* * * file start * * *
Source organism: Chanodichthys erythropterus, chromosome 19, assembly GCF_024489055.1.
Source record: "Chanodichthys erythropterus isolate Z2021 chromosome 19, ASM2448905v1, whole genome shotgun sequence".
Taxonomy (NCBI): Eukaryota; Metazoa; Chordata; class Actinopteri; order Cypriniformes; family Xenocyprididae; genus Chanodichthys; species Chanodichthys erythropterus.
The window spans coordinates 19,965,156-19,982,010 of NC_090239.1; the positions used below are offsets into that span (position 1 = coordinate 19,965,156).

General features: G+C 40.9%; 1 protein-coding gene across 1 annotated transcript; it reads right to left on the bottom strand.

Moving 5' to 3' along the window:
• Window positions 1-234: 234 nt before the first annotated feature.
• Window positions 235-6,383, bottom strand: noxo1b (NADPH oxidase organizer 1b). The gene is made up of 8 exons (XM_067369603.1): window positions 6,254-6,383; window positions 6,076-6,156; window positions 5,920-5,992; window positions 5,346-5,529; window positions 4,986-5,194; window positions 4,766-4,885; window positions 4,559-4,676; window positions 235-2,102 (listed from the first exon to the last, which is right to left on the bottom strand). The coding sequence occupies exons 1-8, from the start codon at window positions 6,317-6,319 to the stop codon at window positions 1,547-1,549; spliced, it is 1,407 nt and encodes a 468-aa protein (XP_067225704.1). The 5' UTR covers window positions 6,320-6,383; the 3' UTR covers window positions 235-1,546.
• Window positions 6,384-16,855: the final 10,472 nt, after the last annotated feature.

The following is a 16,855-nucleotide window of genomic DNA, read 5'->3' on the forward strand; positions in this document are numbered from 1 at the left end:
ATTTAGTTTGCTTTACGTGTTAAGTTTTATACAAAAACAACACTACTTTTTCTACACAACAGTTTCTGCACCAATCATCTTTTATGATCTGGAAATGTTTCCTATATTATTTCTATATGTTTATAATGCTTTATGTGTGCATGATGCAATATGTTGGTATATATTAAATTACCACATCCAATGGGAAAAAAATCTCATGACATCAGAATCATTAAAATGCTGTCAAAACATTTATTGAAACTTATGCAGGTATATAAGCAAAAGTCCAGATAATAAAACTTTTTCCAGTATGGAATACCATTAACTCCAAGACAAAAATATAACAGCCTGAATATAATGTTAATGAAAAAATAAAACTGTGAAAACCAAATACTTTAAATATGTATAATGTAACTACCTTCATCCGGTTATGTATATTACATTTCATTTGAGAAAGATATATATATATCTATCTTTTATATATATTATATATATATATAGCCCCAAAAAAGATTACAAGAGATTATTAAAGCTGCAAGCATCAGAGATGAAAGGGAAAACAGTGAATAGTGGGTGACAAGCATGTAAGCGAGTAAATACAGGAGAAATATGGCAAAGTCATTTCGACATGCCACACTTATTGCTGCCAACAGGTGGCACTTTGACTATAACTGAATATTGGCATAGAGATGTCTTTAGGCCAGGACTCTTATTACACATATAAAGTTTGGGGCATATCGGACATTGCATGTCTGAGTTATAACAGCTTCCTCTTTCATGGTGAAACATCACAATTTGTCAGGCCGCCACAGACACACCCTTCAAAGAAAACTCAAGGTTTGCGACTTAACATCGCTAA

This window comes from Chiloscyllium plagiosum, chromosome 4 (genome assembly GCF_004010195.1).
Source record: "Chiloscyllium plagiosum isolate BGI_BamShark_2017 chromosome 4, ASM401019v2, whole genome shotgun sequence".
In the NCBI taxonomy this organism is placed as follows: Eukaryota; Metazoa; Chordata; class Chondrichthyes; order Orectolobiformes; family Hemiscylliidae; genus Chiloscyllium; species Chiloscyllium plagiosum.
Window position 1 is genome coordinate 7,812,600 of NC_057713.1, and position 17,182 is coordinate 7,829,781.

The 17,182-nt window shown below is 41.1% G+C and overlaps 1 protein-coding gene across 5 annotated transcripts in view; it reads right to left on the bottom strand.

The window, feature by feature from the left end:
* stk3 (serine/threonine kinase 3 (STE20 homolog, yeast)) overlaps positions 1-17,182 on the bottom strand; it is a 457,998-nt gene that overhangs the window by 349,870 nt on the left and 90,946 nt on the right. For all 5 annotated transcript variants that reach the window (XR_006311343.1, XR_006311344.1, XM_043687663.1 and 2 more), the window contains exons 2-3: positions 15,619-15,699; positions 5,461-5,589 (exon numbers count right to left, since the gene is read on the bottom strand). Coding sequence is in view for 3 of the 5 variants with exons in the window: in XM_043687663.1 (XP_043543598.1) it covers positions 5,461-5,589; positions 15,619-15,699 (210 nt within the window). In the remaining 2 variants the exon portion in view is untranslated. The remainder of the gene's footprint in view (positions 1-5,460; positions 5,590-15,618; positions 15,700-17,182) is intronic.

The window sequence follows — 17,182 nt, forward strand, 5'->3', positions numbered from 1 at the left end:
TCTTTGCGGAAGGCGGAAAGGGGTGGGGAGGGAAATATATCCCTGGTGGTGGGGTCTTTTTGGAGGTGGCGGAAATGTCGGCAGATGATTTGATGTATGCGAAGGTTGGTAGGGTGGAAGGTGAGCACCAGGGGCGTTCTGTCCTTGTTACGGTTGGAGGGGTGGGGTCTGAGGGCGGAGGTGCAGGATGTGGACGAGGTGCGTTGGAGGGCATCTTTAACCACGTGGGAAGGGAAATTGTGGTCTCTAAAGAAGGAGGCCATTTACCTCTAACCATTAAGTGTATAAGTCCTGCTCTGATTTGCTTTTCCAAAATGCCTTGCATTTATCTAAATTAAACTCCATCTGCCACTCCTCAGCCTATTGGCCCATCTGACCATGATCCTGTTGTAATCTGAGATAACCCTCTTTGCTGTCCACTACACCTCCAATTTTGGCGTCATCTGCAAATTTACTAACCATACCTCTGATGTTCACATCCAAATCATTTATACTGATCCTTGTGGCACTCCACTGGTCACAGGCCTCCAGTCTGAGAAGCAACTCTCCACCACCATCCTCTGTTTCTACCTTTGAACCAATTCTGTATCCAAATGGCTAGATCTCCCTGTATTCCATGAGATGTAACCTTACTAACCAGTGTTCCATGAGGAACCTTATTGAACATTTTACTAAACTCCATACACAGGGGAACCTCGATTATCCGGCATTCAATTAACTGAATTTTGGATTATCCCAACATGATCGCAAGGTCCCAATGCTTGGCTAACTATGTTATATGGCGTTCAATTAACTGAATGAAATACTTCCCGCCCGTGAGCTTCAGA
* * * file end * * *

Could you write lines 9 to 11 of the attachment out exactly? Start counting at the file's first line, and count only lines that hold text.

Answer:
• Window positions 6,384-16,855: the final 10,472 nt, after the last annotated feature.

The following is a 16,855-nucleotide window of genomic DNA, read 5'->3' on the forward strand; positions in this document are numbered from 1 at the left end:
ATTTAGTTTGCTTTACGTGTTAAGTTTTATACAAAAACAACACTACTTTTTCTACACAACAGTTTCTGCACCAATCATCTTTTATGATCTGGAAATGTTTCCTATATTATTTCTATATGTTTATAATGCTTTATGTGTGCATGATGCAATATGTTGGTATATATTAAATTACCACATCCAATGGGAAAAAAATCTCATGACATCAGAATCATTAAAATGCTGTCAAAACATTTATTGAAACTTATGCAGGTATATAAGCAAAAGTCCAGATAATAAAACTTTTTCCAGTATGGAATACCATTAACTCCAAGACAAAAATATAACAGCCTGAATATAATGTTAATGAAAAAATAAAACTGTGAAAACCAAATACTTTAAATATGTATAATGTAACTACCTTCATCCGGTTATGTATATTACATTTCATTTGAGAAAGATATATATATATCTATCTTTTATATATATTATATATATATATAGCCCCAAAAAAGATTACAAGAGATTATTAAAGCTGCAAGCATCAGAGATGAAAGGGAAAACAGTGAATAGTGGGTGACAAGCATGTAAGCGAGTAAATACAGGAGAAATATGGCAAAGTCATTTCGACATGCCACACTTATTGCTGCCAACAGGTGGCACTTTGACTATAACTGAATATTGGCATAGAGATGTCTTTAGGCCAGGACTCTTATTACACATATAAAGTTTGGGGCATATCGGACATTGCATGTCTGAGTTATAACAGCTTCCTCTTTCATGGTGAAACATCACAATTTGTCAGGCCGCCACAGACACACCCTTCAAAGAAAACTCAAGGTTTGCGACTTAACATCGCTAA